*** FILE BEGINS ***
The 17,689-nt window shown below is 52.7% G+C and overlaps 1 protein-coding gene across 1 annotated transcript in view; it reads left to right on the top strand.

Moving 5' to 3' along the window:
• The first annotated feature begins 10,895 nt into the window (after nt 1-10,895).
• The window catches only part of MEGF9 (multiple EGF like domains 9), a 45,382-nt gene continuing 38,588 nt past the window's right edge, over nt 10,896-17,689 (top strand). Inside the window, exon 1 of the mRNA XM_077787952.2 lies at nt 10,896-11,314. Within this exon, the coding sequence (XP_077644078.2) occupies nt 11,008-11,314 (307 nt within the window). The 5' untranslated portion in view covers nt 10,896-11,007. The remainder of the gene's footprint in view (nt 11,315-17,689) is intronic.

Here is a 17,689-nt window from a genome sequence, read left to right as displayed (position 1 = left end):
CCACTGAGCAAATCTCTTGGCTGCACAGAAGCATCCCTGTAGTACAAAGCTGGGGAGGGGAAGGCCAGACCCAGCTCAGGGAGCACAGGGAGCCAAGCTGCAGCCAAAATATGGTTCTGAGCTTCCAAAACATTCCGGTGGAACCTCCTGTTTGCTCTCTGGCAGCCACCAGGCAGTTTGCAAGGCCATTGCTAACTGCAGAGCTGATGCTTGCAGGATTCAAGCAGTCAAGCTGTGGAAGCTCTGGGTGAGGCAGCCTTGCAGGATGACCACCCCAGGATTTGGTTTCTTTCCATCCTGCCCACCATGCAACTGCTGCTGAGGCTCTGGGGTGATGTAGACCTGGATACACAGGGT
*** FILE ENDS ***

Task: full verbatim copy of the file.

The 17,689-nt window shown below is 52.7% G+C and overlaps 1 protein-coding gene across 1 annotated transcript in view; it reads left to right on the top strand.

Moving 5' to 3' along the window:
• The first annotated feature begins 10,895 nt into the window (after nt 1-10,895).
• The window catches only part of MEGF9 (multiple EGF like domains 9), a 45,382-nt gene continuing 38,588 nt past the window's right edge, over nt 10,896-17,689 (top strand). Inside the window, exon 1 of the mRNA XM_077787952.2 lies at nt 10,896-11,314. Within this exon, the coding sequence (XP_077644078.2) occupies nt 11,008-11,314 (307 nt within the window). The 5' untranslated portion in view covers nt 10,896-11,007. The remainder of the gene's footprint in view (nt 11,315-17,689) is intronic.

Here is a 17,689-nt window from a genome sequence, read left to right as displayed (position 1 = left end):
CCACTGAGCAAATCTCTTGGCTGCACAGAAGCATCCCTGTAGTACAAAGCTGGGGAGGGGAAGGCCAGACCCAGCTCAGGGAGCACAGGGAGCCAAGCTGCAGCCAAAATATGGTTCTGAGCTTCCAAAACATTCCGGTGGAACCTCCTGTTTGCTCTCTGGCAGCCACCAGGCAGTTTGCAAGGCCATTGCTAACTGCAGAGCTGATGCTTGCAGGATTCAAGCAGTCAAGCTGTGGAAGCTCTGGGTGAGGCAGCCTTGCAGGATGACCACCCCAGGATTTGGTTTCTTTCCATCCTGCCCACCATGCAACTGCTGCTGAGGCTCTGGGGTGATGTAGACCTGGATACACAGGGT